Best Books of 1990
Last month a reporter called to ask what book in 1990 would I recommend to his audience as part of an “end of the gear” article he was writing. After some reflection I called him back and gave him a list to choose from which make for good and diverse reading. Here are the titles: 1. Ecologue: The Environmental Catalogue and Consumers Guide for a Safe Earth. Edited by Bruce Anderson (Prentice Hall Press), this absorbing collection describes with great graphics and pictures what products to buy and what products to avoid. Brand names are given.
2. The New Medicine and The Old Ethics by Professor Albert R. Jonsen (Harvard University Press) discusses what has happened to modern medicine and how it can regain its grounding in a blend of the old and new ethics for the benefit of patients.
3. Prosperity Lost by Philip Mattera (Addison-Wesley) addresses the question of its subtitle: “How a Decade of Greed Has Eroded our Standard of Living and Endangered Our Children’s Future.” Confronting economic reality as it affects workers, consumers and future generations is the first step in sobering the politicians and business moguls who govern by higher salaries for themselves while they reduce the rest of the participants in the economy into waste, red ink
and lower real incomes.
4. Sam Walton-Founder of Wal-Mart by Vance Trimble (Dutton) is our generation’s Horatio Alger story — coming out of poverty to fabulous riches and maintaining an ordinary life-style.
5. The Money Wars by Roy Smith (Dutton) probes the merger mania and LBO deals of the Eighties and the aggressive financial entrepreneurs who took enormous capital away from job-producing activity for their huge fees and empire-building.
6. Charity Begins At Home by Teresa Odendahl (Basic Books) argues that the rich give charity to activities that the rich control and benefit from far more than contributing to reduce social injustice and inequality. High culture, private schools and colleges absorb these “elite philanthropy” dollars and help reinforce their own power and power structure.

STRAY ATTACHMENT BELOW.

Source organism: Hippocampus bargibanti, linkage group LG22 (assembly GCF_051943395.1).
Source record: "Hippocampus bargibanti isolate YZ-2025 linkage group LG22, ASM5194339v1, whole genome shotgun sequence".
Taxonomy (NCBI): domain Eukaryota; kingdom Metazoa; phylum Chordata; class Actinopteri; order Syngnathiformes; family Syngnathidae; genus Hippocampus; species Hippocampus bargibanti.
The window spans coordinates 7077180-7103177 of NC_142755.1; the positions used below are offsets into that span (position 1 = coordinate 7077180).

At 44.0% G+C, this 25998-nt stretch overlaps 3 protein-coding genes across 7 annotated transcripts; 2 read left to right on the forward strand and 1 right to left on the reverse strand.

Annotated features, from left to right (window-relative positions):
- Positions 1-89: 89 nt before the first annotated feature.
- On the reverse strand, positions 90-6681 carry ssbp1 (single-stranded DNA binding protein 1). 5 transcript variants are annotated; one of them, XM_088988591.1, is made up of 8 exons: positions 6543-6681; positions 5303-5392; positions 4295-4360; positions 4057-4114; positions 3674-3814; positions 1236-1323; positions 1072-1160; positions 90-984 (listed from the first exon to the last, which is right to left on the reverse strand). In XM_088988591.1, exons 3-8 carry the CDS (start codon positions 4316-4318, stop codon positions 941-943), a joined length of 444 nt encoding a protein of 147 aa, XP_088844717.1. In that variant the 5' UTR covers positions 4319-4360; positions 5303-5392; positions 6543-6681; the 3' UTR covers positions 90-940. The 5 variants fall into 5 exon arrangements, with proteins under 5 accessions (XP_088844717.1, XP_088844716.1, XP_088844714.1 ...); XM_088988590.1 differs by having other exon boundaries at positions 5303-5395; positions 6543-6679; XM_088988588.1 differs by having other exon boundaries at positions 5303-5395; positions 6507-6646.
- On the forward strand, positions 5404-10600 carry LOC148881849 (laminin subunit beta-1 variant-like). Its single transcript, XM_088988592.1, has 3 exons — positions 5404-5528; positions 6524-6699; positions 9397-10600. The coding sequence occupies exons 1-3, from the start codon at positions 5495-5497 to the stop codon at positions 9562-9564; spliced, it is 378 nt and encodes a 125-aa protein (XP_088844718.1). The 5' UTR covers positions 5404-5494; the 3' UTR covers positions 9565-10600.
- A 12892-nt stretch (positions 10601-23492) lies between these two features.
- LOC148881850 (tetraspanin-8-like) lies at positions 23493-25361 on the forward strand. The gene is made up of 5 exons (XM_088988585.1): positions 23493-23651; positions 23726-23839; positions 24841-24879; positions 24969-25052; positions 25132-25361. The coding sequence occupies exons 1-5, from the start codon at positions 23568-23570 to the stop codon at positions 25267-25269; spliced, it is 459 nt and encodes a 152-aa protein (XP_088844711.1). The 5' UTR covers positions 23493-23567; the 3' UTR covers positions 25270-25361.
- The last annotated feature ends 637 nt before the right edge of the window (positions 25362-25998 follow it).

7. Business Crime: Cases and Materials by Harry First (Foundation Press) is not your usual reading. Written for law students, but understandable to anyone, this first such casebook can read like a profound detective’s guide through the jungle trails of corporate crime.
8. Privacy in America by David F. Linowes (University of Illinois Press) touches a nerve felt by many Americans. Detailed personal information stored in computers of government, business and schools can be erroneous, misinterpreted and cost you your new job, your requested insurance policy, your credit or your civil liberties.
9. The Fourth World: The Heritage of the Arctic and Its Destruction by Sam Hall (Knopf) has that haunting, gripping and sad quality that can alert the world’s peoples to save the environmental integrity of that region and its native cultures.
10. Insuring National Health Care: The Canadian Experience by Malcolm G. Taylor (Univ. of North Carolina Press) is very timely. More Americans are demanding national health insurance and looking North for proof that such a system can succeed. Three thousand physicians in the U.S already have endorsed a Canadian-style plan that would bring tens of millions of adults and children under prepaid health care.
11. The Man Who Discovered Quality by Andrea Gabor (Random House) is the biography of W. Edwards Deming and his journey of bringing quality control to Japanese industry after U.S. companies spurned his advice and how more U.S. companies finally are adopting his proven methods.
12. The Imperial Middle by Benjamin DeMott (Morrow) explains why, in a clearly class-stratified economy, the myth of no class divisions perpetrated by the ruling ethos and the governing classes keeps our political institutions from facing up to the poverty, the excluded and the overall needs of our country.